Congress Faces Four Rapidly Approaching Spending, FISA Deadlines

Congress Faces Four Rapidly Approaching Spending, FISA Deadlines

Congress faces a chaotic schedule when it returns in the new year. Here are four of the more pressing issues when Congress returns in two weeks.

The year 2023 featured a dramatic 15-vote election to make former Rep. Kevin McCarthy (R-CA) Speaker of the House, a vote to oust McCarthy as Speaker, weeks fighting over who should be Speaker, the election of Rep. Mike Johnson (R-LA) to the speakership, and a contentious fight over reauthorizing Section 702 of the Foreign Intelligence Surveillance Act (FISA).

Not to be outdone, 2024 will start with four dramatic fights over government funding, reauthorizing a government agency, authorizing government surveillance, and resolving partisan issues over Ukraine aid and the border crisis unfolding under President Joe Biden.

1. Multiple spending deadlines and government shutdown fights

Congress has two deadlines January 19 and February 2 for federal government funding. The transportation, housing, and food programs deadline will expire on January 19, while the Departments of Health and Human Services (HHS), Commerce, Labor, and Defense will expire on February 2. Congress must pass either a long-term spending bill or a continuing resolution (CR) or stop-gap spending bill; otherwise, the government will shut down.

(iStock/Getty Images)

2. Federal Aviation Administration (FAA) reauthorization

Congress will have to pass a bill that reauthorizes the FAA by March 8.
House Republicans passed legislation that would reauthorize the agency in July, but the legislation has stalled in the Senate as Congress’s upper chamber has fought over provisions such as pilot training.

The FAA has to be reauthorized every five years; it was last authorized in 2018.

BURBANK, CALIFORNIA – SEPTEMBER 25: A Southwest Airlines take off past the control tower at Burbank Hollywood Airport on September 25, 2023 in Burbank, California. Transportation Secretary Pete Buttigieg is warning that vital training for new air traffic controllers would be paused if the government shuts down later this week. The Department of Transportation currently has 2,600 much needed air traffic controllers undergoing training and employs 1,200 fewer certified controllers than that agency did 10 years ago. (Photo by Justin Sullivan/Getty Images)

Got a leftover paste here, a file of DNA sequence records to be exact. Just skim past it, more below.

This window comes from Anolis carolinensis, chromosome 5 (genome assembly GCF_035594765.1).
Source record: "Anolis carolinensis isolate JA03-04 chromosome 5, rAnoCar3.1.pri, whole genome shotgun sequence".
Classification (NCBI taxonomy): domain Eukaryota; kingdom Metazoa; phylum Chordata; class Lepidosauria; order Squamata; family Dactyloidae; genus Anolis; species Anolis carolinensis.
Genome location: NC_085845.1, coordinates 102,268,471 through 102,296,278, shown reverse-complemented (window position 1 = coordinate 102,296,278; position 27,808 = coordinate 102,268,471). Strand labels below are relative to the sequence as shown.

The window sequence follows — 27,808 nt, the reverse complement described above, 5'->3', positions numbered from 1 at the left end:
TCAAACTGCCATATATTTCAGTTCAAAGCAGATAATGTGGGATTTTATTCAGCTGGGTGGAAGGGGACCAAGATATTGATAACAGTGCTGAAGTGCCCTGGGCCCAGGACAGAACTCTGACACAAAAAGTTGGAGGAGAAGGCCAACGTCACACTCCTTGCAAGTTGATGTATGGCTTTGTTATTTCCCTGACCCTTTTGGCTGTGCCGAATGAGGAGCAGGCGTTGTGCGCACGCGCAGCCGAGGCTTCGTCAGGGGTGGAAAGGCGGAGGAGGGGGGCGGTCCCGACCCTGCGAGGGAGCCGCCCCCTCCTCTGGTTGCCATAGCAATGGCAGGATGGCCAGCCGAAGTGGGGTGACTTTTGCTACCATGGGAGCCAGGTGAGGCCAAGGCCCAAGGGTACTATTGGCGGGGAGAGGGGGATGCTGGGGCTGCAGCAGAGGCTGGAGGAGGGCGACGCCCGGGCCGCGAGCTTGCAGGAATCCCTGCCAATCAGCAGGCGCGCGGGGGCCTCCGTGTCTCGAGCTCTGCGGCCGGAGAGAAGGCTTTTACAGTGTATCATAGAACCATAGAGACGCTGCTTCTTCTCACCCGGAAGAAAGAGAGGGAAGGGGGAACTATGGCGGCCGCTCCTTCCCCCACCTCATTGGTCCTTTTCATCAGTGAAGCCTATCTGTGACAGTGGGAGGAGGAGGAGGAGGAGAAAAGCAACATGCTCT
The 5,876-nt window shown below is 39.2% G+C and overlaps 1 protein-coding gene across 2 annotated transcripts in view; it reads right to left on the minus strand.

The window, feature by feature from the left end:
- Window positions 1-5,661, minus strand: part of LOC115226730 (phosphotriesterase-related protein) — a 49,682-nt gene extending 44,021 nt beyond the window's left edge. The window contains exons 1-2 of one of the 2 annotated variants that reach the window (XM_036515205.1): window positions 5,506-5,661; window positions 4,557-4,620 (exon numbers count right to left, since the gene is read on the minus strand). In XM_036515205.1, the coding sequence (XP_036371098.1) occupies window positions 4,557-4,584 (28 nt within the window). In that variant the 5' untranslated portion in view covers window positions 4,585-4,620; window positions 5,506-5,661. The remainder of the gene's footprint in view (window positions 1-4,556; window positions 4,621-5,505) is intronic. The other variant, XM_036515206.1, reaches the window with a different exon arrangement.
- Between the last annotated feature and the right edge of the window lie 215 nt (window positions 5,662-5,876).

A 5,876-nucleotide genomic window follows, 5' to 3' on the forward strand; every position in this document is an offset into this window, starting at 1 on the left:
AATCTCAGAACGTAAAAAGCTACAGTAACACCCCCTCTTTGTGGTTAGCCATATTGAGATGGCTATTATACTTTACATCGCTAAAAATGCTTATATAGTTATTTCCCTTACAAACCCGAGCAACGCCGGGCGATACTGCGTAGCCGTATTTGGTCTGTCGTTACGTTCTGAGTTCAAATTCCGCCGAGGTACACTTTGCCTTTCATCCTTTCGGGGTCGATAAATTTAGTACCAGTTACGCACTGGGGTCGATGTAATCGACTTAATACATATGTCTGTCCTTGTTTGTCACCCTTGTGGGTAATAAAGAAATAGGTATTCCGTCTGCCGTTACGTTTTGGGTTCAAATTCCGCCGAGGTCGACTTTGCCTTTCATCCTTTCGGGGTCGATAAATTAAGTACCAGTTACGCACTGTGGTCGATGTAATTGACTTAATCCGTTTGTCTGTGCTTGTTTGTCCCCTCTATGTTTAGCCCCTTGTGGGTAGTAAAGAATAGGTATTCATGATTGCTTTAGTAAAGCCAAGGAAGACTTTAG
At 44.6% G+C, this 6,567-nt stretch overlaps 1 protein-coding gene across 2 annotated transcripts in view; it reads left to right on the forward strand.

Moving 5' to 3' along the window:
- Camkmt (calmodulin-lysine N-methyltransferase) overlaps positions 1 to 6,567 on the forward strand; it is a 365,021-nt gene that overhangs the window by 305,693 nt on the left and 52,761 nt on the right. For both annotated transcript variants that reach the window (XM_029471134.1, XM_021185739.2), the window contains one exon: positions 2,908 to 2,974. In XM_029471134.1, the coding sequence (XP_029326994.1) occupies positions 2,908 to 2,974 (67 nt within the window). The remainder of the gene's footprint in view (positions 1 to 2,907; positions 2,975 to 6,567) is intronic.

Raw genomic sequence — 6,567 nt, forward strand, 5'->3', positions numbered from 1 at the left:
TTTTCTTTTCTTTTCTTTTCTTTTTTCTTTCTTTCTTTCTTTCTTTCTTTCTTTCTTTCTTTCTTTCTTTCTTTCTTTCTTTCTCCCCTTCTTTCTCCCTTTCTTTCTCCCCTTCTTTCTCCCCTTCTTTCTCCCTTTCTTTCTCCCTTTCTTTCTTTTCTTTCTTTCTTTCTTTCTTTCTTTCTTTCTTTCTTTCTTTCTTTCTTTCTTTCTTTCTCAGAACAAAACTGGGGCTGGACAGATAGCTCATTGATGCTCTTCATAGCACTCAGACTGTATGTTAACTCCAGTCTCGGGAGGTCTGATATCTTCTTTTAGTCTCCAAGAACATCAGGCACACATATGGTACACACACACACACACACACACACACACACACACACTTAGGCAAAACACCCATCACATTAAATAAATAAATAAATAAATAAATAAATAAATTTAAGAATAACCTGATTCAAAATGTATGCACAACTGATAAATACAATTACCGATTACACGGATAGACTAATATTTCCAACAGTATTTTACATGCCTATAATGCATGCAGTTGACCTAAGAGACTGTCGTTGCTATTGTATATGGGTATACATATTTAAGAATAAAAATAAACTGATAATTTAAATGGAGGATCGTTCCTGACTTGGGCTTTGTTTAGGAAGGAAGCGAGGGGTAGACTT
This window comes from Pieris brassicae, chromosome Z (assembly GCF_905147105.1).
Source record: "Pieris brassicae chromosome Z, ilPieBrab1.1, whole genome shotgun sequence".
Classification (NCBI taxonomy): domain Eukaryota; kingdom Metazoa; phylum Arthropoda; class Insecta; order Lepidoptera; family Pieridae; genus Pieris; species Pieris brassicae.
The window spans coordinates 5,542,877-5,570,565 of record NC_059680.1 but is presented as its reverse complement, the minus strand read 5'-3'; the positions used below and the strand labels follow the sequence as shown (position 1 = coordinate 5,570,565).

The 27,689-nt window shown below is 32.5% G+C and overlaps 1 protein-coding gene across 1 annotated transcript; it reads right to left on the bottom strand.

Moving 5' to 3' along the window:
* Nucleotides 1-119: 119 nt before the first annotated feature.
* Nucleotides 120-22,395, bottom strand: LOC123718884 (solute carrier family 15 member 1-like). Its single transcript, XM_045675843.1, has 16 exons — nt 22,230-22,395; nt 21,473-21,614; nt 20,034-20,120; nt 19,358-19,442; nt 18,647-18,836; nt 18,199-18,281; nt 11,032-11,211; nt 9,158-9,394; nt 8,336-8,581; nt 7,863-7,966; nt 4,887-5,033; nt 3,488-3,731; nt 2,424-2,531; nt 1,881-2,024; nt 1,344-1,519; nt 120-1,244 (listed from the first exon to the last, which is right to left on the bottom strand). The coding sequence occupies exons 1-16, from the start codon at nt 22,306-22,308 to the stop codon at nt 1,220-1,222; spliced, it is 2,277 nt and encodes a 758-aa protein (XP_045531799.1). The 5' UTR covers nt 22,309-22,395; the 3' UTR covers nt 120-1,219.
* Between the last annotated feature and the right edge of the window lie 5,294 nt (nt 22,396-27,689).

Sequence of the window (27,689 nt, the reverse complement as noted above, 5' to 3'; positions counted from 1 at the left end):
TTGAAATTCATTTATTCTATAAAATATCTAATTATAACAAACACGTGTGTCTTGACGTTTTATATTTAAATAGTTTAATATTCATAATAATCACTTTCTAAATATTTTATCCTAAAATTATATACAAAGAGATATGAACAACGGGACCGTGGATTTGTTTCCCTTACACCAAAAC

Congress hopes to address issues such as as air traffic control, personnel shortages, the pilot retirement age, and even new aircraft such as electric air taxis into the national air space.

3. Section 702 of the Foreign Intelligence Surveillance Act (FISA) reauthorization 

Section 702 is a law that allows intelligence agencies to collect communications of targeted foreigners. It also may lead to targeted surveillance of Americans’ private communications, which privacy advocates consider a run around of the Fourth Amendment’s requirement for a warrant to search Americans’ communications.

A video surveillance unit is set up on the East Front of the Capitol as security officials prepare for the Sept. 18th demonstration by supporters of the people arrested in the Jan. 6 riot. The camera surveillance system is on permanent loan from the U.S. Army but will be operated by the Capitol Police to enhance security around the Capitol grounds. (Photo by Bill Clark/CQ-Roll Call, Inc via Getty Images)

The law was meant to expire at the end of 2023, but will now expire on April 19 after congressional leaders included a short-term extension in the National Defense Authorization Act (NDAA).

There are multiple pro-reform proposals that conservatives and progressives have championed, including the Government Surveillance Reform Act, which was sponsored by Sens. Mike Lee (R-UT) and Ron Wyden (D-OR), and the Protect Liberty and End Warrantless Surveillance Act, which was sponsored by Rep. Andy Biggs (R-AZ). Biggs’s bill was advanced out of the House Judiciary Committee.

4. A Ukraine aid and border reform package

President Joe Biden has asked for $111 billion, which would provide $50 billion in security assistance to Ukraine, and $14 billion in aid to Israel during its conflict with Hamas.

Lawmakers had hoped to strike a deal that would provide for Ukraine while providing for border reforms.

Republicans have demanded significant concessions on border policy and enforcement in exchange for aid to Ukraine.

While lawmakers have worked to negotiate a potential border-Ukraine deal, Speaker Mike Johnson (R-LA) has called for Biden to take executive actions to “stem the record tide of illegal immigration. ”

Immigrants line up at a remote U.S. Border Patrol processing center after crossing the U.S.-Mexico border on December 07, 2023 in Lukeville, Arizona. A surge of immigrants illegally passing through openings cut by smugglers in the border wall has overwhelmed U.S. immigration authorities, causing them to shut down several international ports of entry so that officers can help process the new arrivals. (Photo by John Moore/Getty Images)

NBC News reported:

Those executive actions, Johnson said, include ending the policy allowing Customs and Border Protection to release migrants without court dates, and “turnback or detain all aliens encountered between ports of entry”; restricting parole, which allows the president to temporarily admit some migrants; and pursuing agreements with third countries like Canada to take those seeking asylum in the U.S.

However, as Breitbart News’s Neil Munro reported, Biden has also demoted border negotiations with Republicans to conduct emergency border negotiations with Mexican President Andrés López Obrador.

Sean Moran is a policy reporter for Breitbart News. Follow him on Twitter @SeanMoran3.

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